I’m contemplating what, if any, resolutions to declare for the New Year. Over time, I’ve made plenty of them, but most of them fell by the way side before long. However, some of the most important ones I managed to carry through.
The resolutions began as soon as I had a life outside the house. As a teen, I promised myself to do better in school. That included actually bringing my text books home, reading them, and completing homework assignments. As I’ve admitted to everyone before, those promises lasted until school opened after Christmas breaks. Then I was back on the slide. Not until college were those resolutions fulfilled.
When Amy and I first married, life was different. Too many times I said things that hurt her feelings. With each year, the resolution to be a better husband was uttered. I swore that I’d take on more chores, be more understanding, and be more attentive. For awhile life ran smoothly and I carried through with those things, but before long, I’d forget to something or roll my eyes when Amy told me something. It’s a wonder that she put up with me. I am lucky that she loved me in spite of my failures to keep my resolutions.
As a dad, I promised to be more patient. Folks who knew me realized the resolution was in impossibility to keep. So was the one that dealt with being loud and bullish. Lacey and Dallas learned to flip the switch so they didn’t hear my growling.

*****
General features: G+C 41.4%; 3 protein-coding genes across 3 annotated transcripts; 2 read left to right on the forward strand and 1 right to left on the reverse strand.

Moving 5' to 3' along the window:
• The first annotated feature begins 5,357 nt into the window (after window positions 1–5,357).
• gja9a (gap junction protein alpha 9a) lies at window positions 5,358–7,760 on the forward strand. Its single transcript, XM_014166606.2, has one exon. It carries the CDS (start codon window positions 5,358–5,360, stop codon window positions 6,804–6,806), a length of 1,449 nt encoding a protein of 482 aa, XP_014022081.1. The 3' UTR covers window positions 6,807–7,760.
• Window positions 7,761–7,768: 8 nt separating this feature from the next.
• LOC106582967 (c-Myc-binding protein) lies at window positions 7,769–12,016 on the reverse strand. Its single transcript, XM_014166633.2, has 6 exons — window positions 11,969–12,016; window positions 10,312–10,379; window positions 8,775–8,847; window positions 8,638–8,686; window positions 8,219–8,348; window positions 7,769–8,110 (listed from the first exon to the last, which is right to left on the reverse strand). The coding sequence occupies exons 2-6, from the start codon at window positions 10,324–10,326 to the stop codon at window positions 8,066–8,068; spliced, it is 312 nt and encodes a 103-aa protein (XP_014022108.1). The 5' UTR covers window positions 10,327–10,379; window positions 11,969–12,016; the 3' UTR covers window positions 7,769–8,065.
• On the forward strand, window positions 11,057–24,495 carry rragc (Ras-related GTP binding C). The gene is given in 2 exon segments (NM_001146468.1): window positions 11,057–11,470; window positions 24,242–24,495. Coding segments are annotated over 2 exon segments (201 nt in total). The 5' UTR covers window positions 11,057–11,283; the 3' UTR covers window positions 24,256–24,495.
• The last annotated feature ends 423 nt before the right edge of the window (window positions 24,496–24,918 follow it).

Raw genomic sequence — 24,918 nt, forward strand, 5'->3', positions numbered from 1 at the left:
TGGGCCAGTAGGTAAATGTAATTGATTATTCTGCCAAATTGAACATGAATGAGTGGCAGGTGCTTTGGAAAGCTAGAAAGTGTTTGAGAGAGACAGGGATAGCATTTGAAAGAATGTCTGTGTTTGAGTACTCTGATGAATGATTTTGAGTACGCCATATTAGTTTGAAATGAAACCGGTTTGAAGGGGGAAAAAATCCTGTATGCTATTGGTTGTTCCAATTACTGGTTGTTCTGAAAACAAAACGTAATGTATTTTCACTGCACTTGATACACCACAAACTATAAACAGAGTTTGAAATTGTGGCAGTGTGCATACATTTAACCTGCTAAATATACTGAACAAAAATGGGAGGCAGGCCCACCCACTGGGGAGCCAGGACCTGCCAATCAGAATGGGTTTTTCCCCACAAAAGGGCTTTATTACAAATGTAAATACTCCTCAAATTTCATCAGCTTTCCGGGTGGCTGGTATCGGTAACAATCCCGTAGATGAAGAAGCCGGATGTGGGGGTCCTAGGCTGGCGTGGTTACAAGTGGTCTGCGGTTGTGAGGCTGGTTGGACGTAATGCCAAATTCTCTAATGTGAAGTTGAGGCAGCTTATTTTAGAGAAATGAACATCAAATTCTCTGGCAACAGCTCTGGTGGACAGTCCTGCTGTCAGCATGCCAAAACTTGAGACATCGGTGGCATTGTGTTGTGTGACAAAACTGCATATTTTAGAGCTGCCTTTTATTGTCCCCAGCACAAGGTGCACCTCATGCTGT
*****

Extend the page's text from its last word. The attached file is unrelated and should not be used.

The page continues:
I’d never run a mile in my life as a teen or younger man. When one of our friends died, my brother and I decided it was time to get some serious exercise. I resolved to begin running. At first a half lap around a track caused gasps and stitches in side. Eventually, I ran two miles every other day and even ran in a couple of 5K events at the school. Back surgery was the only thing that could stop my running in all types of weather or whatever city I was in.
A few years ago, my older brother Dal died of lung cancer. He, Daddy, and Mother all died the same way. Dal had just turned 54 a couple of weeks before he passed. Daddy was 53 when he died. The year that I was to turn 52, I made the resolution to quit smoking. If not, I felt sure I’d be dead within another year. The process of quitting was tough and required relaxation therapy, a strict plan for cutting down and then quitting, and something I didn’t realize existed inside—willpower. That was seven years ago, and it’s hard to believe I quit.
Over the last few months, I’ve put on some weight, and it’s not comfortable. Trying to lose a few pounds during the holiday season is an exercise in futility. So, I’ve already decided that the main 2010 resolution will be to cut some poundage before summer. With luck I will find the willpower to stick with the diet. If not, the problem will grow—and so will I.